Does anyone know anything about UCLA online screenwritng courses?

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  • pstudios
    replied
    Re: Does anyone know anything about UCLA online screenwritng courses?

    Originally posted by Le Femme Joyeux
    well, I've done the classes at UCLA I've mentioned, I've done a 2 year program at the WBC and I've written endless scripts and short stories so it worked out beautifully in that I internalized the learning and kept writing. One of the short stories I worked on in the online "Writing the Short Story" got published a few months later so that was cool. Directly as a result of the class? I'm not sure. But the teacher was great and my writing partner, Jake gave me great feedback and encouragement which also helped.
    Thanx 4 your input. I haven't heard of WBC, what is it and what does WBC stand for. Do you have any info on it?

    Jennifer

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  • La Femme Joyeuse
    Member

  • La Femme Joyeuse
    replied
    Re: Does anyone know anything about UCLA online screenwritng courses?

    well, I've done the classes at UCLA I've mentioned, I've done a 2 year program at the WBC and I've written endless scripts and short stories so it worked out beautifully in that I internalized the learning and kept writing. One of the short stories I worked on in the online "Writing the Short Story" got published a few months later so that was cool. Directly as a result of the class? I'm not sure. But the teacher was great and my writing partner, Jake gave me great feedback and encouragement which also helped.

    I had more luck meeting and making good friends and colleagues at the WBC program because it is week in and week out for such a long time. The UCLA classes can be a little take-out but I still recommend them.

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  • pstudios
    replied
    Re: Does anyone know anything about UCLA online screenwritng courses?

    Originally posted by Le Femme Joyeux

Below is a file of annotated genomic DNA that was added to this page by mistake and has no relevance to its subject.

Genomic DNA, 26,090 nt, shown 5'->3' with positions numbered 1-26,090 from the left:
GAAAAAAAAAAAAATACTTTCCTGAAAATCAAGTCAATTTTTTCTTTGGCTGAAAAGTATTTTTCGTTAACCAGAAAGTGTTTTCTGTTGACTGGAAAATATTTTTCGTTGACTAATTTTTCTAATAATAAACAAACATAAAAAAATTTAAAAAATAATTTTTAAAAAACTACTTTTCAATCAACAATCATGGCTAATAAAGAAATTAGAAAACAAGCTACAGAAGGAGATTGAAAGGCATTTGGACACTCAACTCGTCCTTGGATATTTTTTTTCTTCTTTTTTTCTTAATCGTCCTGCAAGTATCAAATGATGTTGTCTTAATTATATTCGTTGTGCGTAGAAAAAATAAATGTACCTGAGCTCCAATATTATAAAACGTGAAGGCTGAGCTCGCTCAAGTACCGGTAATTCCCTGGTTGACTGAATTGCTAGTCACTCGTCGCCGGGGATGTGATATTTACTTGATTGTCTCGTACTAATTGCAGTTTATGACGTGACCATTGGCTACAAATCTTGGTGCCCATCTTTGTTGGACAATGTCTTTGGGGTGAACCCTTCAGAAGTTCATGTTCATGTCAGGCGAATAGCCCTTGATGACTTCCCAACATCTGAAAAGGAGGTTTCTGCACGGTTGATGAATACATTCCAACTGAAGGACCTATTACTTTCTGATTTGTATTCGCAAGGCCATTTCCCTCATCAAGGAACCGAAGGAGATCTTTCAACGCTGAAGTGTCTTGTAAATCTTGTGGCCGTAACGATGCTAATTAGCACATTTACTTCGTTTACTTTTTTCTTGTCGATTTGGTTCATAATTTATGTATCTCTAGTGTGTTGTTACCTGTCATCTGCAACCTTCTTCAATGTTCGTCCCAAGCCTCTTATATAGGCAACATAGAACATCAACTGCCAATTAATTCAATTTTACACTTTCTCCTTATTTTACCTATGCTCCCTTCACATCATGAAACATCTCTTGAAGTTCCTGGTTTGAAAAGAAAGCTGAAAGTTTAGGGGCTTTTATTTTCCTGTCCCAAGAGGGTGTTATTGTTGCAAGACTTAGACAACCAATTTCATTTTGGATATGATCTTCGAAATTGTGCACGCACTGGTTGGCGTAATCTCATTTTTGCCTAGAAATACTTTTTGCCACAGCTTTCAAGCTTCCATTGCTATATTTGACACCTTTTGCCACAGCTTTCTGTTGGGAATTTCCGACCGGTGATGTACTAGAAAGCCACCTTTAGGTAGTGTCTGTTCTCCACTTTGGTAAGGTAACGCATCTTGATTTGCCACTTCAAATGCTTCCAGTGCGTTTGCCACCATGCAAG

pstudios - I took writing the romantic comedy, writing characters from the inside out, writing the comedy, conquering the second act and writing the short story. Do you live in LA? Oh - you're thinking online, yes? (sorry it took me so long to reply, I didn't check this thread! lol)
    Oh and PS How did they work out 4 U????

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  • pstudios
    replied
    Re: Does anyone know anything about UCLA online screenwritng courses?

    Originally posted by Le Femme Joyeux
    pstudios - I took writing the romantic comedy, writing characters from the inside out, writing the comedy, conquering the second act and writing the short story. Do you live in LA? Oh - you're thinking online, yes? (sorry it took me so long to reply, I didn't check this thread! lol)
    Yes I'm in the middle of nowhere, in peace, so on-line is it. Still I would think there would be similarities between the two.

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  • La Femme Joyeuse
    Member

  • La Femme Joyeuse
    replied
    Re: Does anyone know anything about UCLA online screenwritng courses?

    pstudios - I took writing the romantic comedy, writing characters from the inside out, writing the comedy, conquering the second act and writing the short story. Do you live in LA? Oh - you're thinking online, yes? (sorry it took me so long to reply, I didn't check this thread! lol)

    Leave a comment:


  • pstudios
    replied
    Re: Does anyone know anything about UCLA online screenwritng courses?

    I don't plan to and can't start till the summer class. So Hamletta and Alveraz, I'd really like to hear more on how you progress with these course in the upcoming weeks. My current class, with Gotham, doesn't end till may.